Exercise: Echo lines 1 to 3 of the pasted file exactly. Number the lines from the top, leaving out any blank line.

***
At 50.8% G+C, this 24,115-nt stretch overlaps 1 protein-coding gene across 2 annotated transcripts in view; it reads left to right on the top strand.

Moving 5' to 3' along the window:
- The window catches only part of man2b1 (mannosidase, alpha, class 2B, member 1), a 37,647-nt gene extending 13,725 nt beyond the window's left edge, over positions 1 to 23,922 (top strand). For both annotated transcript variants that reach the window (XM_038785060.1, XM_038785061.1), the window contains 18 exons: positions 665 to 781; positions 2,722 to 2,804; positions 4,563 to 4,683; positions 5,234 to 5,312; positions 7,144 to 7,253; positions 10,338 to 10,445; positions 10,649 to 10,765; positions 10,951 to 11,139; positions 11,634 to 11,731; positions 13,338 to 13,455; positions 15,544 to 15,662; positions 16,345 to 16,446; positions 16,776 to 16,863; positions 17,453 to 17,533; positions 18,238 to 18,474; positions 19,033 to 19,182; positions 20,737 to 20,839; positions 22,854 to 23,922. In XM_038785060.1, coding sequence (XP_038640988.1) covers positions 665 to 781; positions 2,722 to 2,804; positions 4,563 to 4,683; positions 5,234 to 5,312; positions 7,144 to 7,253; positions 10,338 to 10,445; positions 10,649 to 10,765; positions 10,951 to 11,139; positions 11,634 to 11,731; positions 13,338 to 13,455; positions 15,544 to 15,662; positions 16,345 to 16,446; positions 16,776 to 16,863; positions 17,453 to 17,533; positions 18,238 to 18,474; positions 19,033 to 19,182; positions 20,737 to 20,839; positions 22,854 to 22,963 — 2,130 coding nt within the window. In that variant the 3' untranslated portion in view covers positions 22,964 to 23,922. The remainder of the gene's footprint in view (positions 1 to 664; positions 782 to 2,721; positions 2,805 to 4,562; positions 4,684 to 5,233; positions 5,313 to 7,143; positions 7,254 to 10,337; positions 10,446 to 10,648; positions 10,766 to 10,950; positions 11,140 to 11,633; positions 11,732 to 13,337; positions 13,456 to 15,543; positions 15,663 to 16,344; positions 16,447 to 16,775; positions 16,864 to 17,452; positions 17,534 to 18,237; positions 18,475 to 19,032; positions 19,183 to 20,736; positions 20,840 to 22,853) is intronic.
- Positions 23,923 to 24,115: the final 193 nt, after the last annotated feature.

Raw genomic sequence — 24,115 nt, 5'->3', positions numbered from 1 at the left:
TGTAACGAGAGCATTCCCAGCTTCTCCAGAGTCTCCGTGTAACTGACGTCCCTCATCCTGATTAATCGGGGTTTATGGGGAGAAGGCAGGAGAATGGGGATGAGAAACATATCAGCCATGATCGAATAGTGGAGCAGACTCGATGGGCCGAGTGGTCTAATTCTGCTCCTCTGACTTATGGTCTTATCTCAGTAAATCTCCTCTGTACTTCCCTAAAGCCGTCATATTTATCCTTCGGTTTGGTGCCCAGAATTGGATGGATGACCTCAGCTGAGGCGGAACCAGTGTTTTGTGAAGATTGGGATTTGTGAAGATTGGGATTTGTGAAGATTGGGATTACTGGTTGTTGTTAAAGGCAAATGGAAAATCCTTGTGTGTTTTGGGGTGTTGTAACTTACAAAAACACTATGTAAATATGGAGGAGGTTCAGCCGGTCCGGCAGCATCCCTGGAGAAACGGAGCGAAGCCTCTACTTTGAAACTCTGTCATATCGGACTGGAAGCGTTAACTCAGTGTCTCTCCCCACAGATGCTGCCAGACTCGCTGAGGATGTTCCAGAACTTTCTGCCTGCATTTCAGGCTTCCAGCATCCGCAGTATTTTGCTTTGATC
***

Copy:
At 50.8% G+C, this 24,115-nt stretch overlaps 1 protein-coding gene across 2 annotated transcripts in view; it reads left to right on the top strand.

Moving 5' to 3' along the window:
- The window catches only part of man2b1 (mannosidase, alpha, class 2B, member 1), a 37,647-nt gene extending 13,725 nt beyond the window's left edge, over positions 1 to 23,922 (top strand). For both annotated transcript variants that reach the window (XM_038785060.1, XM_038785061.1), the window contains 18 exons: positions 665 to 781; positions 2,722 to 2,804; positions 4,563 to 4,683; positions 5,234 to 5,312; positions 7,144 to 7,253; positions 10,338 to 10,445; positions 10,649 to 10,765; positions 10,951 to 11,139; positions 11,634 to 11,731; positions 13,338 to 13,455; positions 15,544 to 15,662; positions 16,345 to 16,446; positions 16,776 to 16,863; positions 17,453 to 17,533; positions 18,238 to 18,474; positions 19,033 to 19,182; positions 20,737 to 20,839; positions 22,854 to 23,922. In XM_038785060.1, coding sequence (XP_038640988.1) covers positions 665 to 781; positions 2,722 to 2,804; positions 4,563 to 4,683; positions 5,234 to 5,312; positions 7,144 to 7,253; positions 10,338 to 10,445; positions 10,649 to 10,765; positions 10,951 to 11,139; positions 11,634 to 11,731; positions 13,338 to 13,455; positions 15,544 to 15,662; positions 16,345 to 16,446; positions 16,776 to 16,863; positions 17,453 to 17,533; positions 18,238 to 18,474; positions 19,033 to 19,182; positions 20,737 to 20,839; positions 22,854 to 22,963 — 2,130 coding nt within the window. In that variant the 3' untranslated portion in view covers positions 22,964 to 23,922. The remainder of the gene's footprint in view (positions 1 to 664; positions 782 to 2,721; positions 2,805 to 4,562; positions 4,684 to 5,233; positions 5,313 to 7,143; positions 7,254 to 10,337; positions 10,446 to 10,648; positions 10,766 to 10,950; positions 11,140 to 11,633; positions 11,732 to 13,337; positions 13,456 to 15,543; positions 15,663 to 16,344; positions 16,447 to 16,775; positions 16,864 to 17,452; positions 17,534 to 18,237; positions 18,475 to 19,032; positions 19,183 to 20,736; positions 20,840 to 22,853) is intronic.